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Latitude: 51.6327 / 51°37'57"N
Longitude: -2.806 / 2°48'21"W
OS Eastings: 344311
OS Northings: 192967
OS Grid: ST443929
Mapcode National: GBR JF.8BX9
Mapcode Global: VH7B9.97Y5
Plus Code: 9C3VJ5MV+3J
Entry Name: Tile Farm (Ysgubor Kemeys)
Listing Date: 19 March 1999
Last Amended: 29 March 2000
Source ID: 21518
Building Class: Domestic
Location: On Grey Hill, about 600m to north of Llanvair Discoed, on west side of lane.
Community: Caerwent (Caer-went)
Locality: Llanvair Discoed
Traditional County: Monmouthshire
This is a c1600 gable entry' regional style' house of classic type, as described by Fox and Raglan, which has been very little altered. The main front has been changed and refenestrated and its original appearance will only be revealed when the render is fully stripped off, all the current openings appear very rough and unfinished. The internal features, floors, beams, lintels etc. are almost entirely decayed, but their nature remains evident.
The barn was added in probably the late C18 or early C19, but it has been changed by the insertion of the house kitchen and scullery in the early C20. The stable, pig-sty and bake-house are all C19 additions.
The Welsh name, Ysgubor Kemys (Kemys Barn) derives from the Kemeys family. In the early C17, the manor of Llanvair Discoed was sold to Rhys Kemeys, fourth son of David Kemeys of Cefn-Mabli. Rhys built a house for himself in the village in 1635, (qv The Courthouse).
The farmhouse is of two storeys and attic with the later agricultural buildings attached in-line. Random rubble limestone (smooth rendered front now partially removed), with a distinct batter to the lower walls. The house has a slate roof with end stone chimneys with tall diagonal stacks; the left hand one is corbelled for the first floor, the right hand one heats the ground floor room. Two modern windows to the upper floor. On the ground floor there is a doorway (off-set to left) which has a very small window to its left, a modern window to its right, and then a second small square window.
To the left of the house is an attached barn in stone and brick with a doorway, a modern window to the right, vent slit to left, and a tiled roof. To the left again there is a small stone unit with an old pantile roof, and then pigsties. To the right of the house is an attached stable, and at right angles to that, a bake-house. Further small attached block towards the road.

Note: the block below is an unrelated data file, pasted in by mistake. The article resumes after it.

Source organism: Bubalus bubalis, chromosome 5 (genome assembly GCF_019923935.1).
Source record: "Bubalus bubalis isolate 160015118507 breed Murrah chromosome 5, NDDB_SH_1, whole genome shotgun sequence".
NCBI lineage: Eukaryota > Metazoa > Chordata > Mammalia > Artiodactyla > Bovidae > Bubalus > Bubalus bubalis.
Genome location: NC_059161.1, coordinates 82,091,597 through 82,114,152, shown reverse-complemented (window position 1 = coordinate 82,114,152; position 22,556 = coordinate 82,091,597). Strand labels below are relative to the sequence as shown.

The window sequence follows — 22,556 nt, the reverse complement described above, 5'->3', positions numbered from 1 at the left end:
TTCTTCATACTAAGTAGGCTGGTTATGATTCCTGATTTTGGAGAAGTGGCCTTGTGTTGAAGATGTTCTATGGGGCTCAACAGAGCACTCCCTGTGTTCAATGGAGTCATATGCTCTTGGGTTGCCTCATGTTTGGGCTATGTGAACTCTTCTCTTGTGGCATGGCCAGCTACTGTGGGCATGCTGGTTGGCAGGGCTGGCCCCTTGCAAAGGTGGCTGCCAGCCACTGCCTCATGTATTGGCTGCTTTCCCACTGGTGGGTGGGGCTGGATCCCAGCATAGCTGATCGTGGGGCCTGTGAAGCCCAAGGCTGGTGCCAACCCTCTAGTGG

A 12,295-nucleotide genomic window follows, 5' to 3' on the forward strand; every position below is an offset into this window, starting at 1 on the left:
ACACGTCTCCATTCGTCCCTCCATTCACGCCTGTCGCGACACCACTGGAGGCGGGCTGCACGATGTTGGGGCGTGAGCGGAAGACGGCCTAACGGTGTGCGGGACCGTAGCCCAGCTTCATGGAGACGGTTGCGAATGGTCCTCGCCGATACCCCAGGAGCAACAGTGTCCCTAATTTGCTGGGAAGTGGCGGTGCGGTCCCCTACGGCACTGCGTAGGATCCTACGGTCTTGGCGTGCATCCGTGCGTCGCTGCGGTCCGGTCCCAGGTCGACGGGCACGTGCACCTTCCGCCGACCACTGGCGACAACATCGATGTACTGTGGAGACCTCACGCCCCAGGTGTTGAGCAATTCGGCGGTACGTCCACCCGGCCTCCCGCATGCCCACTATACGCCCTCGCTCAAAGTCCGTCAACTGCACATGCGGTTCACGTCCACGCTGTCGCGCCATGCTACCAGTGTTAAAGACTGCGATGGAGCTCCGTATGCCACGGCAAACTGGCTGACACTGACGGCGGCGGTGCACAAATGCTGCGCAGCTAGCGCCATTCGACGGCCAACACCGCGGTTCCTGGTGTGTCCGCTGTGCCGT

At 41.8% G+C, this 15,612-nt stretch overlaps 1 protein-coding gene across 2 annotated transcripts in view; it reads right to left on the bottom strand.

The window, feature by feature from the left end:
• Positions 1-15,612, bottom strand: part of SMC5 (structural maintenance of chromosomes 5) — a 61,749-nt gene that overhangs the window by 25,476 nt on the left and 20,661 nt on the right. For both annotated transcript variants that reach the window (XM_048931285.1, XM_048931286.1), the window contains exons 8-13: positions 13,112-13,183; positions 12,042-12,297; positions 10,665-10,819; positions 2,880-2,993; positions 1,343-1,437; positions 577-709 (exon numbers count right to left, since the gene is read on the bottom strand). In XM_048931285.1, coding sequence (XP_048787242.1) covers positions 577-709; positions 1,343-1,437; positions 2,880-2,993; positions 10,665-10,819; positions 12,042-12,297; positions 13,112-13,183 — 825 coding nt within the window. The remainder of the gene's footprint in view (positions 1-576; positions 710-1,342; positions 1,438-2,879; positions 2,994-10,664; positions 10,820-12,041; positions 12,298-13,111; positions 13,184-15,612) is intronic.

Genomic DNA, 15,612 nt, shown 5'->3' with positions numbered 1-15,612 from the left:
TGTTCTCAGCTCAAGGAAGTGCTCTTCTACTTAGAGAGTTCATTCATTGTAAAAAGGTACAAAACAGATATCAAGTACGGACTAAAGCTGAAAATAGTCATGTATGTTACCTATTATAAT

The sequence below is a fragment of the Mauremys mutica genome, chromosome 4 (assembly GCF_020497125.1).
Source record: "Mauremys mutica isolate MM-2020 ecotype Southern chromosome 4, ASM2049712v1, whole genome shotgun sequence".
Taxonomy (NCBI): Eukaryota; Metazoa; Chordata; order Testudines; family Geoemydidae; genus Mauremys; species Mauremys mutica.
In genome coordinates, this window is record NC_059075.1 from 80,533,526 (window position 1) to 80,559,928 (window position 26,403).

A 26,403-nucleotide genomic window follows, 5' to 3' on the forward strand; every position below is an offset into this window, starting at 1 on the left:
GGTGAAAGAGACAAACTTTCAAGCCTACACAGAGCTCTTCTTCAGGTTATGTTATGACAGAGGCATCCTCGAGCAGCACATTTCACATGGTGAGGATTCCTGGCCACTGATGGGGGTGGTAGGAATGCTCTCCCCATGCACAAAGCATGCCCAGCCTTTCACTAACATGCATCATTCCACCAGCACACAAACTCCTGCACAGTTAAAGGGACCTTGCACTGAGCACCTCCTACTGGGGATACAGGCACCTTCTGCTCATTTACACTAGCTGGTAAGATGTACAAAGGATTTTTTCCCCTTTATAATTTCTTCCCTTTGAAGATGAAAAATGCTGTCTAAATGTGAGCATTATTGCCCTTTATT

The rear of house has a single window at the eaves, otherwise there is only the blocked window on the ground floor, see Interior. At the north east corner of the house are two small windows lighting the stair, the upper window has ovolo-moulded mullions, the lower window is partially blocked.
The single ground floor room in the main part of house had C20 wooden screening forming an interior porch, but this has mostly been removed (July 1999). Stop-chamfered beams (joists ceiled, but plaster now largely removed); large C17 fireplace with winding stair to left. Blocked 4-light window to rear; apparent blocked doorway in the north west corner. At first floor level, C19 partitions, again mostly now removed. In the attic there is an old oak roof with principal rafter trusses with 2 tiers of purlins. The barn contains the house kitchen and scullery which were constructed with brick partition walls, and these hide to some extent the base of the corbelled chimney stack for the first floor fireplace. The bake-house retains its C19 bake oven.
Listed for its architectural interest as an exceptionally unaltered early C17 Monmouthshire farmhouse with agricultural additions in the C18 and C19.
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